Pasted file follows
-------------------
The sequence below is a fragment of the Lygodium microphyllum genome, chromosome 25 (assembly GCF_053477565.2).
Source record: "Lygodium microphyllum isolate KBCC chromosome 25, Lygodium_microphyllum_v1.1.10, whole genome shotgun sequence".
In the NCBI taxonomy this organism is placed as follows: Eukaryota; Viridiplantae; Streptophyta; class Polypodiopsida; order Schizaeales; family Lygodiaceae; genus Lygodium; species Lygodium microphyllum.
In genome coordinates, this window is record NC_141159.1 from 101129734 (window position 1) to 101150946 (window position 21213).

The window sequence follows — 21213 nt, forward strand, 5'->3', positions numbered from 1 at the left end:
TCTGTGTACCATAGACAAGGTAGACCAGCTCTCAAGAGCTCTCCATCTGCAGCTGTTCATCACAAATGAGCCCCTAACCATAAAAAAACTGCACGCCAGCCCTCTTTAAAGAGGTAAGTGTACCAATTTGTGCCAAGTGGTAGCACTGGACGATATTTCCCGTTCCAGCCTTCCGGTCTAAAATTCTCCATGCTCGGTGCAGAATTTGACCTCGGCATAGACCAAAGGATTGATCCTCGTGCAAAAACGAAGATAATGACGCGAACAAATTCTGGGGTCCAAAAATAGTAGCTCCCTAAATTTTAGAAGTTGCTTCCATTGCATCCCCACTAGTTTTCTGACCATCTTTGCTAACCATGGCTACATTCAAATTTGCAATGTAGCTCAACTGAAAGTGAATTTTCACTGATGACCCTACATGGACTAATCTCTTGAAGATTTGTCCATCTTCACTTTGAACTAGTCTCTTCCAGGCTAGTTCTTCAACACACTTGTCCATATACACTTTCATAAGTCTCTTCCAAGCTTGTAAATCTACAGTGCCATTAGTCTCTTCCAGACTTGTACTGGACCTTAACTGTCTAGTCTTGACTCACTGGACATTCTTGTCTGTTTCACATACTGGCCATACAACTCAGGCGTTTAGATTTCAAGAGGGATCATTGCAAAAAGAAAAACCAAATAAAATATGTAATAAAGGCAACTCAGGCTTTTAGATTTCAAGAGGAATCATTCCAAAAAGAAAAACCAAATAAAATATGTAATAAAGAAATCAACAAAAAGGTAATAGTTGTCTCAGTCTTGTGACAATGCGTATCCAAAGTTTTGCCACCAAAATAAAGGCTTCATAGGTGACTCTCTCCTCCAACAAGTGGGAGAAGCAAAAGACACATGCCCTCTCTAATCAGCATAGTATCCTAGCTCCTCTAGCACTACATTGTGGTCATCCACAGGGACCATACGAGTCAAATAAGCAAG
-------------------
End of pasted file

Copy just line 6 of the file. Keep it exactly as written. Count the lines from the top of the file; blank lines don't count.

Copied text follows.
TCTGTGTACCATAGACAAGGTAGACCAGCTCTCAAGAGCTCTCCATCTGCAGCTGTTCATCACAAATGAGCCCCTAACCATAAAAAAACTGCACGCCAGCCCTCTTTAAAGAGGTAAGTGTACCAATTTGTGCCAAGTGGTAGCACTGGACGATATTTCCCGTTCCAGCCTTCCGGTCTAAAATTCTCCATGCTCGGTGCAGAATTTGACCTCGGCATAGACCAAAGGATTGATCCTCGTGCAAAAACGAAGATAATGACGCGAACAAATTCTGGGGTCCAAAAATAGTAGCTCCCTAAATTTTAGAAGTTGCTTCCATTGCATCCCCACTAGTTTTCTGACCATCTTTGCTAACCATGGCTACATTCAAATTTGCAATGTAGCTCAACTGAAAGTGAATTTTCACTGATGACCCTACATGGACTAATCTCTTGAAGATTTGTCCATCTTCACTTTGAACTAGTCTCTTCCAGGCTAGTTCTTCAACACACTTGTCCATATACACTTTCATAAGTCTCTTCCAAGCTTGTAAATCTACAGTGCCATTAGTCTCTTCCAGACTTGTACTGGACCTTAACTGTCTAGTCTTGACTCACTGGACATTCTTGTCTGTTTCACATACTGGCCATACAACTCAGGCGTTTAGATTTCAAGAGGGATCATTGCAAAAAGAAAAACCAAATAAAATATGTAATAAAGGCAACTCAGGCTTTTAGATTTCAAGAGGAATCATTCCAAAAAGAAAAACCAAATAAAATATGTAATAAAGAAATCAACAAAAAGGTAATAGTTGTCTCAGTCTTGTGACAATGCGTATCCAAAGTTTTGCCACCAAAATAAAGGCTTCATAGGTGACTCTCTCCTCCAACAAGTGGGAGAAGCAAAAGACACATGCCCTCTCTAATCAGCATAGTATCCTAGCTCCTCTAGCACTACATTGTGGTCATCCACAGGGACCATACGAGTCAAATAAGCAAG